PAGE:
At the outset, the 1987 communal riots broke out in the coal mine areas of Jowai in the Jaintia Hills. Politicians and student leaders, backed by the state police force, attacked Nepali settlements there. In Shillong, the Gorkha High School was burnt down, and Nepali settlements in other areas in the capital attacked. Over 35,000 people of Nepali origin were driven out of the state in less than a week. The state government even terminated the tenures of dozens of government employees of Nepali origin simply on the ground of being Nepali speakers.

“It is also true that for the past several decades, the “foreign origin” tag for political gains has been the leading factor in state-organized communal violence in Meghalaya. Vulnerable Nepali villages scattered across the state, have been the targets of Khasis, Garos, and Jaintias of Meghalaya. Neither the state government bothered to probe the killings or massacres of innocent people of Nepali origin in the past, nor has the federal government done enough to protect the people of Nepali origin in Northeast India,” said one of the issue experts on internet.

Rather, some Indian states have designed laws to curb the rights of Nepali speakers living for centuries there. Such laws as Land Ceiling Act, Schedule Tribe Reservations, Inner Line Permits for non-natives, have shaken the Nepali settlements in Northeast India. Such laws have also stoked anti-Nepali sentiments because of the typical Nepali traits of sheer hard work and skills in agriculture, rearing livestock, and other professional vocations.

Now the future of these very Nepali speakers has become more acutely uncertain, especially in Meghalaya. “Modi is the first prime minister who has brought the fate of Nepal and India to a more important level. Earlier, it was just the work of diplomats,” shared Shashank. When I read more about this, I found reports as recent as 2010.

When India-Pakistan play a cricket match, 70% of the people support Pakistan. I was shell-shocked. Chiran also told me about all the border problems that Nepalis face when they cross. “We are searched completely, bribe is demanded.”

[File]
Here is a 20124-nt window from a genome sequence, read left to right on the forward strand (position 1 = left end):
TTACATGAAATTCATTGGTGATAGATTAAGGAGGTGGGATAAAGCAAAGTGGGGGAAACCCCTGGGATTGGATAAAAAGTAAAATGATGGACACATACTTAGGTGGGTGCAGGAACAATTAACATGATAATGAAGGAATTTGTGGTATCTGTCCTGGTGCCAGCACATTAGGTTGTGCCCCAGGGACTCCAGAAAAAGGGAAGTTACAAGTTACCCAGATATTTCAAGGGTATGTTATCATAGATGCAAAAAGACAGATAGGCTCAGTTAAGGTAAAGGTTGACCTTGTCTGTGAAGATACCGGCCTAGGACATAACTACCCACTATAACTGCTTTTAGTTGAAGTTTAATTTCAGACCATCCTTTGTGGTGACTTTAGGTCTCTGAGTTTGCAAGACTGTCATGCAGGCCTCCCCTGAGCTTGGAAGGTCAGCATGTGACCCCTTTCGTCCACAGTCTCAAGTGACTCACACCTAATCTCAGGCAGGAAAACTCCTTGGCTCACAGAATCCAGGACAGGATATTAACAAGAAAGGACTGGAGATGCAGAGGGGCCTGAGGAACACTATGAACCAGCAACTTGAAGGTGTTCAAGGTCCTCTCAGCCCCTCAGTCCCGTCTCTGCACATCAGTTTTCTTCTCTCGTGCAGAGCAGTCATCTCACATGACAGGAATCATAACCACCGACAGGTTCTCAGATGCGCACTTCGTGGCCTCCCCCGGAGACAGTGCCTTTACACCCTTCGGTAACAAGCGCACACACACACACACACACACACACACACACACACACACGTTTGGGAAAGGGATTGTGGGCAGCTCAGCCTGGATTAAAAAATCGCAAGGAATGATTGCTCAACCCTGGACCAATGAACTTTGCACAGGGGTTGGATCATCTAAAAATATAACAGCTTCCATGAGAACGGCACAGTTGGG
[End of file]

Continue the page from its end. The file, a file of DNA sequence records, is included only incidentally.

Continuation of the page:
There are more problems:

-In 1975, after Indian annexation of Sikkim, Nepali King Birendra proposed to make Nepal “Zone of Peace”-‘where military conflicts will be off limits.’ 110 countries of the world accepted but India rejected this proposal.

-In 1989, India imposed economic sanctions over Nepal for 13 months after Nepali King Birendra tried to buy anti-aircraft weapons from China. Birendra reversed his decision within 14 days, but India kept on imposing economic embargo over Nepal for 13 months.

-Government of India provided asylum (in Noida) to the entire Maoist leadership of Nepal  when they were declared to be a terrorist organization by USA and the Nepali government. Indian government refused to hand over Prachanda and co; to the Nepalese government despite numerous request from Nepali government.

-Of the 26 districts of Nepal sharing border with India 21 districts are  currently facing the problem of violation of their territory by India.

I have not even written about the recent ‘work’ that Indian media did of covering the earthquake. After this discussion, I felt so horrible. Sensing my mood, Shashank and Chiran literally hugged me and said, “ India-Nepal have beti-roti ka rishta. It is that deep.”

Kumroj: After lunch, we left for our first field visit. We had interviews with the Buffer Zone Committee members and it was very fruitful. I wish I could write more, but my brain is buzzing with other work related stuff. Will attach photos of Kumroj in one of the later emails.

The evening: IN the late evening, Chiran took me and D to the market. I basically was out of cash and needed a visit to the ATM. When we walked back to the barracks, I could not help notice how many jasmine and marigold plants were planted on campus. I stood outside for a long time, looking at the light that the fireflies were emanating in the jungle, taking in the fragrance of the flowers.